Trisections of the Areas of Triangles
Given a triangle ABC, find a point D such that line segments AD, BD, and CD trisect the area of the triangle into three regions with equal areas.
Before we look at when it is in the interior of the triangle, letÕs first investigate what happens when point D is on the triangle. When D is on the triangle, only two lines will be formed to trisect the triangle. LetÕs look at the following scenarios:
Base Case: First, letÕs look at what happens when point D is on the vertex of the triangle. If D is on a vertex, letÕs say D=A, then to trisect the area, we must trisect the opposite side (segment BC here). By connecting A to the trisection points of BC, then we will have three triangles that are a third of the area of the original triangle ABC. We can see this because the heights of all these triangles are the same, and we just constructed their base lengths to be the same. See the picture below or you can see the following GSP sketch.
Case One: Now, letÕs look at what happens when point D is on the side of the triangle (letÕs say on BC) at a trisection point. If this happens, then we can just connect D to the opposite vertex (here A). We know this is a third of the area of the original triangle because the height is the same and the base is a third of the original. Now, we have two-thirds of the area of the original triangle remaining. If we just bisect this triangle on any of its sides from any of its vertices (A, B, or D), then the areas of these two triangles will also be equal to one third of the original triangle. The following triangles are the three different possibilities when point D falls on the trisection point on BC closest to C.
Case Two: Finally, letÕs look at what happens when point D is on any point on the side of the triangle other than the trisection point or vertex (here weÕll say BC). First, weÕll need to construct a triangle, which is one-third the area of triangle ABC. Then, weÕll need to bisect the remaining two-thirds portion of the triangle. If the point is to the left or right of the altitude, then the construction will look somewhat like the picture on the left, although if it were on the right side, then it would mirror this image. If the point is equal to the intersection point of the altitude of A with side BC, then the picture will look like the right picture. Please see the following GSP links to see the construction of the area trisection for the left, center, and right cases.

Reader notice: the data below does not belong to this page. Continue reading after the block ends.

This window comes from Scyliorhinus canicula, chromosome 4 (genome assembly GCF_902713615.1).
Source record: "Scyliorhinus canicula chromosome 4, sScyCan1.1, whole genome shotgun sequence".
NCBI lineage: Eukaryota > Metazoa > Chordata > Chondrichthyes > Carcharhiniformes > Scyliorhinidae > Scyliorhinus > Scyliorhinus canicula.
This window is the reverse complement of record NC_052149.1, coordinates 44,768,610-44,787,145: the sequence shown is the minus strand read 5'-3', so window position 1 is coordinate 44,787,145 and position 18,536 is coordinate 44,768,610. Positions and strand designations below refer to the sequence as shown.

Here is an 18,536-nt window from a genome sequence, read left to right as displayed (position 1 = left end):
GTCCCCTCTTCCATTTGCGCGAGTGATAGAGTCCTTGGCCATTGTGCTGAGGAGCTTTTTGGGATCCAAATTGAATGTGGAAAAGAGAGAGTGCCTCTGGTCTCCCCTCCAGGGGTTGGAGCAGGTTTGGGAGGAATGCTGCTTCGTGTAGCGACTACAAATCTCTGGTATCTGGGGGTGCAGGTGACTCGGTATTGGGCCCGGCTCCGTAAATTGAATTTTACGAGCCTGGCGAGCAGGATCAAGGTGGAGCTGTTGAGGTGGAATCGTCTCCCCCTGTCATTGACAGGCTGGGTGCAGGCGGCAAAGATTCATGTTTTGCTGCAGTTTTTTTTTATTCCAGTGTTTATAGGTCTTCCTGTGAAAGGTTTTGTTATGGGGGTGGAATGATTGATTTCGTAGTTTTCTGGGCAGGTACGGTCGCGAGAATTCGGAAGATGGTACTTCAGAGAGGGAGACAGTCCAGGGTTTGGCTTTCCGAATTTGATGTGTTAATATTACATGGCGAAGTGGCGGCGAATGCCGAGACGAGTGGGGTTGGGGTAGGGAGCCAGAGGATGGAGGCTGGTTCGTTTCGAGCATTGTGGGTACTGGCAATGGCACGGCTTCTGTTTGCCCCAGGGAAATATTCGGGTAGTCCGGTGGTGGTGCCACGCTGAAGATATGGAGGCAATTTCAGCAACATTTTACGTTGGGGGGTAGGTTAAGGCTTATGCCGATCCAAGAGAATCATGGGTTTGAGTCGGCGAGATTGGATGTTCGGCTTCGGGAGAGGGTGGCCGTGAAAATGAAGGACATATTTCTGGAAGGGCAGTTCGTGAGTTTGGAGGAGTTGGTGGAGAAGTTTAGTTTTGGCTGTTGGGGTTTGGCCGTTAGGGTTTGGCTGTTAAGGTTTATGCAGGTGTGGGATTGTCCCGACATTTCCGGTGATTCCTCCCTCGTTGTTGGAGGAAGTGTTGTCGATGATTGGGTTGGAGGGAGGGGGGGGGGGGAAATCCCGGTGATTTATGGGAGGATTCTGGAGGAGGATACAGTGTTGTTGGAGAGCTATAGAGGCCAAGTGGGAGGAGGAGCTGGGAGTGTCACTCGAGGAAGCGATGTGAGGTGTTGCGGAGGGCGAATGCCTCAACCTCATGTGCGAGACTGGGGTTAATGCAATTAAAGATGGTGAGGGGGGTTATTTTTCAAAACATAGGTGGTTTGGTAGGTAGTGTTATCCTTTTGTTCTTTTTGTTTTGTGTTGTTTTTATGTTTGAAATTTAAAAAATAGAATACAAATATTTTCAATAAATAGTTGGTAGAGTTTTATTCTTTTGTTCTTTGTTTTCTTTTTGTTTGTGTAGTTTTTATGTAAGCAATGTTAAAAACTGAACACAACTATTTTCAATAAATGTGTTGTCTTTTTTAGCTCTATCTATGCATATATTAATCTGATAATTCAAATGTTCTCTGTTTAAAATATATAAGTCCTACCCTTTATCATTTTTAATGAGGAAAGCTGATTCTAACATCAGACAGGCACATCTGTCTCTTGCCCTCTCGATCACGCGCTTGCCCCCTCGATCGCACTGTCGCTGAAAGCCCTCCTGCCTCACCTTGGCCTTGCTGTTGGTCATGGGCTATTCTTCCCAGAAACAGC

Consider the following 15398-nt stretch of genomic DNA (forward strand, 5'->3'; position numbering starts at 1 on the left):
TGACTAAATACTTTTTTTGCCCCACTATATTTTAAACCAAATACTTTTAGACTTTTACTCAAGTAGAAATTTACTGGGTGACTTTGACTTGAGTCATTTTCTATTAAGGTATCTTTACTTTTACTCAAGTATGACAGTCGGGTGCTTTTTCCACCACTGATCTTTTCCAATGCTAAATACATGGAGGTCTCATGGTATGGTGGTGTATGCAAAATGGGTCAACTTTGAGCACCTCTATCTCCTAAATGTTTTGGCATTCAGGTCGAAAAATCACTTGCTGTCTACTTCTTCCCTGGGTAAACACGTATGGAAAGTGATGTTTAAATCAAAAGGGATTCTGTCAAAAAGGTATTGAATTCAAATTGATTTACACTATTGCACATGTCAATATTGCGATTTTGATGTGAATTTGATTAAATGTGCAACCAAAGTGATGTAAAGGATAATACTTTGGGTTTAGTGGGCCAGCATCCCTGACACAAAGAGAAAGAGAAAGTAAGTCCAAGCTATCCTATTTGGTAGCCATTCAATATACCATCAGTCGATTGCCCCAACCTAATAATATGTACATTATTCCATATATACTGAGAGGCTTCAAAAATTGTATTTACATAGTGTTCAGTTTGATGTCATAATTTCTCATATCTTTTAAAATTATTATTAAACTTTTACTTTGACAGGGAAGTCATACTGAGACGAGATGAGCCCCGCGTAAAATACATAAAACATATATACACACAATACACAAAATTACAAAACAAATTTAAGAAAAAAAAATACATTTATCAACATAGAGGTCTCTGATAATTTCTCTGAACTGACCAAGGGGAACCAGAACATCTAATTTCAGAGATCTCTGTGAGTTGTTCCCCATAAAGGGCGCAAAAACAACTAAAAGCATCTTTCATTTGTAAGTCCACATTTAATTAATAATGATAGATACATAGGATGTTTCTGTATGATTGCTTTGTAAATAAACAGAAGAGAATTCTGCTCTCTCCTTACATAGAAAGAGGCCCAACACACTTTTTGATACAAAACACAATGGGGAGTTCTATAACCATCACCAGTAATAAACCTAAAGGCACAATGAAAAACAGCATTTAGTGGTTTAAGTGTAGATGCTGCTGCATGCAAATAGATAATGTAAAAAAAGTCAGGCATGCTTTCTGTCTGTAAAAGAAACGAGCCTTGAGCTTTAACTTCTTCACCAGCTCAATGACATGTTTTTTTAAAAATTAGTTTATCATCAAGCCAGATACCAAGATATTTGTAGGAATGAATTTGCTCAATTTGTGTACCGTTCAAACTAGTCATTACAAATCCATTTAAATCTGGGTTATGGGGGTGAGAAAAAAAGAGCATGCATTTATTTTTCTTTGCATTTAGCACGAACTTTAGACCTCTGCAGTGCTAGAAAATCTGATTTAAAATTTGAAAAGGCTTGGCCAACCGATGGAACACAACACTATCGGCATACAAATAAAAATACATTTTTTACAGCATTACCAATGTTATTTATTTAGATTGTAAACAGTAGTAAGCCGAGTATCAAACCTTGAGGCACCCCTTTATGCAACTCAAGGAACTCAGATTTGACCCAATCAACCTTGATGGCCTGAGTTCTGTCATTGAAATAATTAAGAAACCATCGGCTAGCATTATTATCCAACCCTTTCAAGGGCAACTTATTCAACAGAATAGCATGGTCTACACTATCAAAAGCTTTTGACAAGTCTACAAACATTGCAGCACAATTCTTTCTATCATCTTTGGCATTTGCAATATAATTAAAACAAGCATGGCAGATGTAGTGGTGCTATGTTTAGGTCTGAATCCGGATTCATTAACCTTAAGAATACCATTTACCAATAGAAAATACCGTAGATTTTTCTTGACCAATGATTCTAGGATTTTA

Case Three: Now that we have seen how to trisect the area of a triangle when point D is on the triangle, now letÕs look at how to trisect the area of a triangle when point D is on the interior of the triangle, like the initial question implies. My claim is that when D equals the centroid of triangle ABC, this is the point at which such line segments AD, BD, and CD trisect the area of a triangle into three regions with equal area. To prove this, letÕs construct triangle ABC and its medians such that D is the centroid of the triangle.
Notice that the area of the area of , and weÕll say the area is , because they have the same base length and height. Likewise, the area of the area of (which weÕll say the area is ), and the area of the area of (which weÕll say is ).
Also, we know that the medians of a triangle cut the area of that triangle in half, so . Thus, . Therefore, we know that each of these triangles is equal to 1/6 of the area of the original triangle. Therefore, the area of the area of the area of the area of . Thus, when point D is the centroid of any triangle ABC, then the segments DA, DB, and DC trisect the area of the triangle into three regions with equal area.
Given a triangle ABC. Construct two line segments parallel to the base BC to divide the triangle into three regions with equal areas.
Well, we know that will be 2/3 the area of . Since is 1/3 the area of , then is ½ the area of . From Essay 1, we know how to bisect the area of a triangle with a line parallel to the base, so if we can just construct a segment DE such that it is 2/3 the area of , then we will be able to trisect the area of the triangle with two segments parallel to the base. LetÕs compare the areas of and .
Notice that the heights of the triangle are proportional to the sides of the triangle, so we can substitute into the equation.
Now, we can see that the sides of DE is times the length of BC. We can just construct and then trisect it. To construct , we must create a spiral coming off of BC. Each of the triangles coming off are right triangles and the outer leg is always the same length as BC.
Now, we just have to trisect , and then we can construct a circle centered at C with a radius of . The distance between C and the point of intersection between the circle and BC is . We just need to translate the distance up so that we have with area 2/3 of . To do this, we can just create a parallelogram.
Now, all we have to do is bisect using the methods discussed in Essay 1.
Click this link to use a GSP tool.